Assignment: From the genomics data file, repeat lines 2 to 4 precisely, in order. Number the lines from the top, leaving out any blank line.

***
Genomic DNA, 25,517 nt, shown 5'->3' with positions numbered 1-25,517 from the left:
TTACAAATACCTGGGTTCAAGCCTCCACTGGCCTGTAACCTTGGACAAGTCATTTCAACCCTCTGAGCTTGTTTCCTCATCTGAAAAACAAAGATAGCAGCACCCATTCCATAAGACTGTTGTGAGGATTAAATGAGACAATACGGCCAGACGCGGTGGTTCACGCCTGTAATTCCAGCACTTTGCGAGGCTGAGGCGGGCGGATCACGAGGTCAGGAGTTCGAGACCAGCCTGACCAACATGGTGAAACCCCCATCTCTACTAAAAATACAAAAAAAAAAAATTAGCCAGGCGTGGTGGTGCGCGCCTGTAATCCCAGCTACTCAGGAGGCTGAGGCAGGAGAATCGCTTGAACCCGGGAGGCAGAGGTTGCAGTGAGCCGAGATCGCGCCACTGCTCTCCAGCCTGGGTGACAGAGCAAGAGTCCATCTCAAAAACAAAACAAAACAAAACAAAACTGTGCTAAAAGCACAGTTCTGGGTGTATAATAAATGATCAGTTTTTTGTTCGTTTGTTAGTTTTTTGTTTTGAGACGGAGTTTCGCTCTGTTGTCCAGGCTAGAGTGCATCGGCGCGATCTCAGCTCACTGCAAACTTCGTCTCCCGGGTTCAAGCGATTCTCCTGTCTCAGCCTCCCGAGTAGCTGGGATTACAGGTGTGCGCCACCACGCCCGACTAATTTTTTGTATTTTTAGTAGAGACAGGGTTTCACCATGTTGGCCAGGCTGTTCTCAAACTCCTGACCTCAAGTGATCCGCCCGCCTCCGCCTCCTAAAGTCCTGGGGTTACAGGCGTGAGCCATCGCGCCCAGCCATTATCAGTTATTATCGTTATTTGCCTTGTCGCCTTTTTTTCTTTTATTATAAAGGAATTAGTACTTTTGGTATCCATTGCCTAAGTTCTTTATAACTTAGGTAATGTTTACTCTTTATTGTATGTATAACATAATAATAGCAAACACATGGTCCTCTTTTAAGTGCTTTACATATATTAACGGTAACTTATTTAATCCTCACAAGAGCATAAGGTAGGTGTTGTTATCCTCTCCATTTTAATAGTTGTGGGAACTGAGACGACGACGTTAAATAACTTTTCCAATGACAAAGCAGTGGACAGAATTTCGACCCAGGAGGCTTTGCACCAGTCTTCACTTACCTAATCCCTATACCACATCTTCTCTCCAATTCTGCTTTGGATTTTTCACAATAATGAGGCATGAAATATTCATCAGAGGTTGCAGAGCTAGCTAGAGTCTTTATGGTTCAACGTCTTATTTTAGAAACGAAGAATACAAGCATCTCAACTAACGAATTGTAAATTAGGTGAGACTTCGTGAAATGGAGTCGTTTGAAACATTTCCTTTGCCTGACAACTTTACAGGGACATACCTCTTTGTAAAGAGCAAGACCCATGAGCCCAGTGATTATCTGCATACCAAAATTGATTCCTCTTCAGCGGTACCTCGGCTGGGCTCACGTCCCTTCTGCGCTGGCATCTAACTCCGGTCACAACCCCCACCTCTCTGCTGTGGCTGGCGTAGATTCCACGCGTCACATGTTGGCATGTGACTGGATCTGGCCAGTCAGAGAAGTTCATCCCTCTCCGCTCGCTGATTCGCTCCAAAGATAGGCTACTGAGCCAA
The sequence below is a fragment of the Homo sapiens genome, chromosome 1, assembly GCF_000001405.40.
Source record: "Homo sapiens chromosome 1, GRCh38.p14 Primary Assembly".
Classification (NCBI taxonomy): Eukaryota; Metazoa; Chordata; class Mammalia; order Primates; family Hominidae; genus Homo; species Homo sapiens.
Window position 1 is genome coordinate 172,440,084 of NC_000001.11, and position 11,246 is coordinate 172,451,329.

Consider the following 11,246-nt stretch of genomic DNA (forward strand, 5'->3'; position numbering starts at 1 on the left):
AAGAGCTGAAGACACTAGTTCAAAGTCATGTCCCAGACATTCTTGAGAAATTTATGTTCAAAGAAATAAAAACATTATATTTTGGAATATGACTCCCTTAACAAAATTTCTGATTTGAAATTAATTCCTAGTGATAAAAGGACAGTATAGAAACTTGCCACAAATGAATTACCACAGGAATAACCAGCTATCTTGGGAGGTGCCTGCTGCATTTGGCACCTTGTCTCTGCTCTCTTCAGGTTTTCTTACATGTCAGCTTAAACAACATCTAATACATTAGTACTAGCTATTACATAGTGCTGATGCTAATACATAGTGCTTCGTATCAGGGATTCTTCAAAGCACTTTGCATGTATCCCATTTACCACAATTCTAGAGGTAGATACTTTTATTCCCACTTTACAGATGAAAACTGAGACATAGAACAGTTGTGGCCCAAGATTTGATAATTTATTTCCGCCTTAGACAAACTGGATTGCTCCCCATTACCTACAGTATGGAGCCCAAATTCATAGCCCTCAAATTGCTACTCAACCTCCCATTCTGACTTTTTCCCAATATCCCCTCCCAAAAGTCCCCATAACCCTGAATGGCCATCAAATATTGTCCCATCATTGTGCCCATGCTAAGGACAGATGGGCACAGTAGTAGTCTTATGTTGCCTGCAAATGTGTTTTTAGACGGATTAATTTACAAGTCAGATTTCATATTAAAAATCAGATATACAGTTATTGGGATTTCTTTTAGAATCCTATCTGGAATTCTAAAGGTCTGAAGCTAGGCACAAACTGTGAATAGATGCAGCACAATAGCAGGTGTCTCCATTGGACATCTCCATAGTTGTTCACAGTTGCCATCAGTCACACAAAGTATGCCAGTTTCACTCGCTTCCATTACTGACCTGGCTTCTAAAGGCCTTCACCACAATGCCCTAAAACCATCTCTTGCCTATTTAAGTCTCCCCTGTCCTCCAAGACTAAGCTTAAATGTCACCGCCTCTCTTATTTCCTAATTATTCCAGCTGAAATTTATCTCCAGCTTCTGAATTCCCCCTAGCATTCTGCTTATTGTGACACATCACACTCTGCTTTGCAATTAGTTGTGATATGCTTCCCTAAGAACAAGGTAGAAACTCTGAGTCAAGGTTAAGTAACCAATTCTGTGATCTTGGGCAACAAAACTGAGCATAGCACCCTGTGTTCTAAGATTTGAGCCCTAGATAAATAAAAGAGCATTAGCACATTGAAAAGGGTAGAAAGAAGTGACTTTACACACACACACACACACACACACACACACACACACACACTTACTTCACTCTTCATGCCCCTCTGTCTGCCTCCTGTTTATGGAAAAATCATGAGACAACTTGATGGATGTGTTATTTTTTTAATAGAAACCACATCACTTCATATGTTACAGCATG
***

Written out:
TTACAAATACCTGGGTTCAAGCCTCCACTGGCCTGTAACCTTGGACAAGTCATTTCAACCCTCTGAGCTTGTTTCCTCATCTGAAAAACAAAGATAGCAGCACCCATTCCATAAGACTGTTGTGAGGATTAAATGAGACAATACGGCCAGACGCGGTGGTTCACGCCTGTAATTCCAGCACTTTGCGAGGCTGAGGCGGGCGGATCACGAGGTCAGGAGTTCGAGACCAGCCTGACCAACATGGTGAAACCCCCATCTCTACTAAAAATACAAAAAAAAAAAATTAGCCAGGCGTGGTGGTGCGCGCCTGTAATCCCAGCTACTCAGGAGGCTGAGGCAGGAGAATCGCTTGAACCCGGGAGGCAGAGGTTGCAGTGAGCCGAGATCGCGCCACTGCTCTCCAGCCTGGGTGACAGAGCAAGAGTCCATCTCAAAAACAAAACAAAACAAAACAAAACTGTGCTAAAAGCACAGTTCTGGGTGTATAATAAATGATCAGTTTTTTGTTCGTTTGTTAGTTTTTTGTTTTGAGACGGAGTTTCGCTCTGTTGTCCAGGCTAGAGTGCATCGGCGCGATCTCAGCTCACTGCAAACTTCGTCTCCCGGGTTCAAGCGATTCTCCTGTCTCAGCCTCCCGAGTAGCTGGGATTACAGGTGTGCGCCACCACGCCCGACTAATTTTTTGTATTTTTAGTAGAGACAGGGTTTCACCATGTTGGCCAGGCTGTTCTCAAACTCCTGACCTCAAGTGATCCGCCCGCCTCCGCCTCCTAAAGTCCTGGGGTTACAGGCGTGAGCCATCGCGCCCAGCCATTATCAGTTATTATCGTTATTTGCCTTGTCGCCTTTTTTTCTTTTATTATAAAGGAATTAGTACTTTTGGTATCCATTGCCTAAGTTCTTTATAACTTAGGTAATGTTTACTCTTTATTGTATGTATAACATAATAATAGCAAACACATGGTCCTCTTTTAAGTGCTTTACATATATTAACGGTAACTTATTTAATCCTCACAAGAGCATAAGGTAGGTGTTGTTATCCTCTCCATTTTAATAGTTGTGGGAACTGAGACGACGACGTTAAATAACTTTTCCAATGACAAAGCAGTGGACAGAATTTCGACCCAGGAGGCTTTGCACCAGTCTTCACTTACCTAATCCCTATACCACATCTTCTCTCCAATTCTGCTTTGGATTTTTCACAATAATGAGGCATGAAATATTCATCAGAGGTTGCAGAGCTAGCTAGAGTCTTTATGGTTCAACGTCTTATTTTAGAAACGAAGAATACAAGCATCTCAACTAACGAATTGTAAATTAGGTGAGACTTCGTGAAATGGAGTCGTTTGAAACATTTCCTTTGCCTGACAACTTTACAGGGACATACCTCTTTGTAAAGAGCAAGACCCATGAGCCCAGTGATTATCTGCATACCAAAATTGATTCCTCTTCAGCGGTACCTCGGCTGGGCTCACGTCCCTTCTGCGCTGGCATCTAACTCCGGTCACAACCCCCACCTCTCTGCTGTGGCTGGCGTAGATTCCACGCGTCACATGTTGGCATGTGACTGGATCTGGCCAGTCAGAGAAGTTCATCCCTCTCCGCTCGCTGATTCGCTCCAAAGATAGGCTACTGAGCCAA
The sequence below is a fragment of the Homo sapiens genome, chromosome 1, assembly GCF_000001405.40.
Source record: "Homo sapiens chromosome 1, GRCh38.p14 Primary Assembly".